soundbites
January '03

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Back Porch Mary
Back Porch Mary - Back Porch Mary

Gritty, homespun but hell-bent rock is what's sittin' on Back Porch Mary, an Austin-based group with Kansas roots. Its logic is equal parts gutter-dweller and contemporary farm hand. In its hardest incarnations the band sounds as raw and irreverent as the Sin City Disciples. On its lighter side — which means really fast, loud country — the band sounds similar to hometown honky-rockers Hadacol..

Still, Back Porch Mary has pop sensibilities, twisted as they are. "Trash Truck" is rife with big rock riffs and crowd-pleasing grunt choruses. "S.A.P.", somehow, is a feel good ode to a bad breakup in the old hometown.

Stuart Sullivan, who has produced albums for the Meat Puppets, Willie Nelson, the Supersuckers and more, lent his talents, resulting in a tight, well-recorded effort. The band's lyrics, chock full of Middle American sensibilities, belie the tiem the band spent in Manhattan, KS, in the late '90s. And though some verses are trite, what matters are the chops are tight. "Busted Town" is a heavy metal meltdown disguised as roots rock. So is "Whiskey." You get the picture... and its' good, even if it's a little fuzzy like the reception from a turn-the-dial TV in a trailer park. —Lance Jungmeyer

200 km/h in the Wrong Lane
t.A.T.u. -
Universal Music Russia/Interscope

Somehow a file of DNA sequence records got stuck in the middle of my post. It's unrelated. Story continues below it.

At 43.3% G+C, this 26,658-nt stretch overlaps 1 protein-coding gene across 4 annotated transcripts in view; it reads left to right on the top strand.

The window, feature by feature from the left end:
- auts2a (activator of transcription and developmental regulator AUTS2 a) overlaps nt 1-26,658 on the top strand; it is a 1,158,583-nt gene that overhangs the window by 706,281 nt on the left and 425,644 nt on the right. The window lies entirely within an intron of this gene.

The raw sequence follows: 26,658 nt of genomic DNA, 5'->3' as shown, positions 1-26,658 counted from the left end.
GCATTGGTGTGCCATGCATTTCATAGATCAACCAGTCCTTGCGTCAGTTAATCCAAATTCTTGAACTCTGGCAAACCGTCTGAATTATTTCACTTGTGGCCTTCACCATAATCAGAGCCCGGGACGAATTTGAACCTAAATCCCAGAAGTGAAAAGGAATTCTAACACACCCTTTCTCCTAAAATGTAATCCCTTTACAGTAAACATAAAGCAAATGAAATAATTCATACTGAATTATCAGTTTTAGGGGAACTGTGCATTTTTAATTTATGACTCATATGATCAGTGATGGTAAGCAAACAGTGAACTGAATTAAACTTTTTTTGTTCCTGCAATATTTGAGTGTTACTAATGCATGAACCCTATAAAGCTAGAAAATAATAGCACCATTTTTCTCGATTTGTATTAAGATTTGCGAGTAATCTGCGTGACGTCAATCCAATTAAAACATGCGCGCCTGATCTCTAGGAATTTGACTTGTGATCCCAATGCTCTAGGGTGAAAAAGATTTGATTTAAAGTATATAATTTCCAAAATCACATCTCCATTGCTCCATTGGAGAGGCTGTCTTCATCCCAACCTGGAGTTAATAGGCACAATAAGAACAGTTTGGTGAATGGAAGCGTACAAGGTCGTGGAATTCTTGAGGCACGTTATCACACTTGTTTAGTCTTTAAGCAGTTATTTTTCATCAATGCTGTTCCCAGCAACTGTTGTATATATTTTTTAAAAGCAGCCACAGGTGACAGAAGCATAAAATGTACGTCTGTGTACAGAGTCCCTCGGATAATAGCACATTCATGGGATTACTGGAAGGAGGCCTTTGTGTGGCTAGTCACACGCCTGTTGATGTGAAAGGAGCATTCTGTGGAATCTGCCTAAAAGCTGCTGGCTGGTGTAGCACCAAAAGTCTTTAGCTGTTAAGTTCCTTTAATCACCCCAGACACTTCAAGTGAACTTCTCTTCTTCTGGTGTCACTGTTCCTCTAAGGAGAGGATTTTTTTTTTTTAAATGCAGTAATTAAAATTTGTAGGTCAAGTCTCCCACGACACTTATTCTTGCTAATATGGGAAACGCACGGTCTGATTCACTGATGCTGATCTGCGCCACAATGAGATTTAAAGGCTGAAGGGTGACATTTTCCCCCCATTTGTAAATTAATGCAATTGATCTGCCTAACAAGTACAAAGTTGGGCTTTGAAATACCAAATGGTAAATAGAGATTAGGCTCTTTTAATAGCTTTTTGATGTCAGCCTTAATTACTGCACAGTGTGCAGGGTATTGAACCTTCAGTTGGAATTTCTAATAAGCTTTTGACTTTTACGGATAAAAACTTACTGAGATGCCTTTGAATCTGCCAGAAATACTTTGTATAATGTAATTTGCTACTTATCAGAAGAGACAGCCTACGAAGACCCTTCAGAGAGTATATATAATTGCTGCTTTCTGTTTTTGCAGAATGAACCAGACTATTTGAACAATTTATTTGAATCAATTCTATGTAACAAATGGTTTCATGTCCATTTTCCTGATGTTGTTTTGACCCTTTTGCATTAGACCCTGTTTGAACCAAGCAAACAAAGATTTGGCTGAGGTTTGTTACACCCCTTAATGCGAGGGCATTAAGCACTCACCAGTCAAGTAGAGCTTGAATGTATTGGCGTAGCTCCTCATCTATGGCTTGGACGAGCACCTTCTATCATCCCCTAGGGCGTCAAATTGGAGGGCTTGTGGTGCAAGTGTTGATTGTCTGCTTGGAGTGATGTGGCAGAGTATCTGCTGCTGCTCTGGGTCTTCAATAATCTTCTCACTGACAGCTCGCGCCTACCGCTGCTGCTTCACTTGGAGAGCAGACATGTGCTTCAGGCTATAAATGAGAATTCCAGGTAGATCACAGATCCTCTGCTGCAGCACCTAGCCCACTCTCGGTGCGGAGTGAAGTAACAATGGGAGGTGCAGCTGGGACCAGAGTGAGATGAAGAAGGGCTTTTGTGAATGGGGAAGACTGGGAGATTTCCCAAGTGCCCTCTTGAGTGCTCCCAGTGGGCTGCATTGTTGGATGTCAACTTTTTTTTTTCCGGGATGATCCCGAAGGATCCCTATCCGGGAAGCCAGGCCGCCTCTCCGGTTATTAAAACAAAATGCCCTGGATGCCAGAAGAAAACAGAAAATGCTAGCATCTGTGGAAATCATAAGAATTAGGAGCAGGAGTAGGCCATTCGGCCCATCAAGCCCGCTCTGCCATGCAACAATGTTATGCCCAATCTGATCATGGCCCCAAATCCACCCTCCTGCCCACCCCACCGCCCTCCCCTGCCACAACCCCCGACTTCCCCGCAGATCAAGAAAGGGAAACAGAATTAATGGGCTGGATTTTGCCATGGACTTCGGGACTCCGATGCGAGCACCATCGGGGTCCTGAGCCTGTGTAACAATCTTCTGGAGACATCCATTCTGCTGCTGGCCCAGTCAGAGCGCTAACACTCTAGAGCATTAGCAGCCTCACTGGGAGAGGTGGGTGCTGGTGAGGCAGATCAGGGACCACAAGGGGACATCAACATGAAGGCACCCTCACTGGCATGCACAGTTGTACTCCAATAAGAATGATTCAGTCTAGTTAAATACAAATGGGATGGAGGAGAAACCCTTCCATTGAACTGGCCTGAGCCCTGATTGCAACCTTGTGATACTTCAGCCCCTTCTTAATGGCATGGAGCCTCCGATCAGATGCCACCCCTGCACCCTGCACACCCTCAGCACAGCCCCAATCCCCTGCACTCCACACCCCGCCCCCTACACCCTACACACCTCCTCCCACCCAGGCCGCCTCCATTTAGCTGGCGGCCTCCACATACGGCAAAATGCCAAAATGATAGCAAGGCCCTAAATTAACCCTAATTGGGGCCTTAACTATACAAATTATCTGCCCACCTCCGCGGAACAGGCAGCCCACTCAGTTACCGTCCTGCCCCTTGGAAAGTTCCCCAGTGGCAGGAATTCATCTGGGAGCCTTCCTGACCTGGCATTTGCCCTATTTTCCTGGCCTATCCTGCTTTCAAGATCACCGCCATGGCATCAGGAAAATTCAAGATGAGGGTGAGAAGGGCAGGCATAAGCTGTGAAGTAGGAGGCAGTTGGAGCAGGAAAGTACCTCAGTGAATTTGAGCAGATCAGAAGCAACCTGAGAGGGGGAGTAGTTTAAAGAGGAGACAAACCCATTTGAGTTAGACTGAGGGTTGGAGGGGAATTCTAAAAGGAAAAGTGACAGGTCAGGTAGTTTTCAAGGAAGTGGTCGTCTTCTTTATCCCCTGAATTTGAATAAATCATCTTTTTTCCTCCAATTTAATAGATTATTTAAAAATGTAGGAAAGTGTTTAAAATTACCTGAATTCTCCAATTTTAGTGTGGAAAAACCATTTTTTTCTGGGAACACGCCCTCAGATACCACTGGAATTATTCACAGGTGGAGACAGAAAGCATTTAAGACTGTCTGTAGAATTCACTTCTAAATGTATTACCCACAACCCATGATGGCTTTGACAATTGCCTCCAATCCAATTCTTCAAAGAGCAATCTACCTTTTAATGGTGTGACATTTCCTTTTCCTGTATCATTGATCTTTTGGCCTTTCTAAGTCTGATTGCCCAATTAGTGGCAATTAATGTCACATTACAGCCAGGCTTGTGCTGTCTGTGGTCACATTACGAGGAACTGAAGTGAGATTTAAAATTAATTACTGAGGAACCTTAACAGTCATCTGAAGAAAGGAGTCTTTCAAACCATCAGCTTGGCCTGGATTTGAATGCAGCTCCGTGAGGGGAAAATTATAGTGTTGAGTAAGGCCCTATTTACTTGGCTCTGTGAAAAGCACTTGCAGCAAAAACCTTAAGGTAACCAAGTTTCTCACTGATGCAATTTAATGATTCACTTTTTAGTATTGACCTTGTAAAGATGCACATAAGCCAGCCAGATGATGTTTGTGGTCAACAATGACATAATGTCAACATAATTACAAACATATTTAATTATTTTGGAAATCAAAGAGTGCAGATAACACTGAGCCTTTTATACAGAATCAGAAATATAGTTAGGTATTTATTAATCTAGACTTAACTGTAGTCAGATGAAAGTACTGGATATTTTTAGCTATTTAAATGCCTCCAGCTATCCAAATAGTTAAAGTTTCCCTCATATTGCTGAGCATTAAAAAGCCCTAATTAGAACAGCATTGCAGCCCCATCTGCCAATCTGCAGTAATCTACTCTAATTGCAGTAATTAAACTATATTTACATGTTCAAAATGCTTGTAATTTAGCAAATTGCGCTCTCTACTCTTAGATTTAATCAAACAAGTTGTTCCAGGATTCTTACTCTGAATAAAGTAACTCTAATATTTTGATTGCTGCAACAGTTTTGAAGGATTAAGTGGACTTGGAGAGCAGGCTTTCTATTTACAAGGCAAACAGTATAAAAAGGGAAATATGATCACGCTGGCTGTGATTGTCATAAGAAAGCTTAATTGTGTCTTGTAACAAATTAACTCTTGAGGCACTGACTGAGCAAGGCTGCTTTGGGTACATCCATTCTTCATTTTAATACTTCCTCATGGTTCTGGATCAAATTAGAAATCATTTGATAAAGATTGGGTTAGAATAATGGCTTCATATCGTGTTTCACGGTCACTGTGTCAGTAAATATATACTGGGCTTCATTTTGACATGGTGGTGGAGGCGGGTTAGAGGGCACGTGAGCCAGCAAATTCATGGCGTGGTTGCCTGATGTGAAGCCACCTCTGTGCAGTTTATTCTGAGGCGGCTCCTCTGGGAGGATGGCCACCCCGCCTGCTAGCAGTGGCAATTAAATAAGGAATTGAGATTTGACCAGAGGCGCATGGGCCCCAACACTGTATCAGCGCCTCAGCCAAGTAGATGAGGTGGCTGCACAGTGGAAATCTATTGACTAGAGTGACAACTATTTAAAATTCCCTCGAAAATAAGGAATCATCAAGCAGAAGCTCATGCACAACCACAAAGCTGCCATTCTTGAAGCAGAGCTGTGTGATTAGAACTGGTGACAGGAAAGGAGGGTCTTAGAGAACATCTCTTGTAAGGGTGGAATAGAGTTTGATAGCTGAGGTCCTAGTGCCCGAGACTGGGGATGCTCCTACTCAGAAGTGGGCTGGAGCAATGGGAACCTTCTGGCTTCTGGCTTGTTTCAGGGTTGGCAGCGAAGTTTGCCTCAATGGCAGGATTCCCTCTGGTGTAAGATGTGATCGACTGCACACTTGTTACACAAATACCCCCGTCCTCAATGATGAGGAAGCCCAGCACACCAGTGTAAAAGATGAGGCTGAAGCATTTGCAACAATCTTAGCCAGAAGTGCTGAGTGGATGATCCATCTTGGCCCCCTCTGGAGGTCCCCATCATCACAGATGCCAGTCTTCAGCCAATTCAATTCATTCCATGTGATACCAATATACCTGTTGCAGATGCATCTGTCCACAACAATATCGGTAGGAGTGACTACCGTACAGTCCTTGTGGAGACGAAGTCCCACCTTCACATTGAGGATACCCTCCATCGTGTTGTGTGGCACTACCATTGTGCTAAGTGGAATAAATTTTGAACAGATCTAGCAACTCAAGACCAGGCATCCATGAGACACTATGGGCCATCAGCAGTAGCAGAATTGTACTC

The Russian duo t.A.T.u. exploded through the Russian music charts last year with their pop debut, 200 km/h in the Wrong Lane. And now Lena Katina and Julia Volkova are challenging the United States with an English-language version of their album.

The girls combine the drive of the Energizer bunny with the image of an anything-but-innocent Catholic schoolgirl. The style of their music boasts a relentless intensity and repetitive groundwork all throughout the album.

The majority of the songs on the 200 km/h are in English, but the duo did include the original Russian version of their single “All the Things She Said” plus a couple more in both languages. The girls’ thick accents, although novel to mainstream music on U.S. airwaves, are difficult at first to understand.

The enhanced CD features t.A.T.u.’s provocative music video to “All the Things She Said,” which won 2001’s video of the year on MTV Russia, and a behind-the-scenes interview with the two singers. —Jessica Chapman

Spiritual People
Speech - Vagabond Productions

Still penning socially conscious lyrics, Todd "Speech" Thomas is moving ahead. The former leader of Arrested Development has produced a recording that's not easy to categorize.

Speech mixes rap with country, raggae and folk music, most of the time with success. Songs such as "Jungle Man," "Y-O" and "Brother Speech" showcase the easygoing, witty and sometimes slightly wacked, but always clean lyrics, and free-spirited music that distinguished Arrested Development from other rappers in the early 1990s.

Other songs on the CD, however, sound a bit forced, as if Speech is deliberately adding a country twang or Jamaican accent to prove his diversity. Speech is at his best when he's rapping and singing in his recognizable, easygoing and playful style. —Deborah Young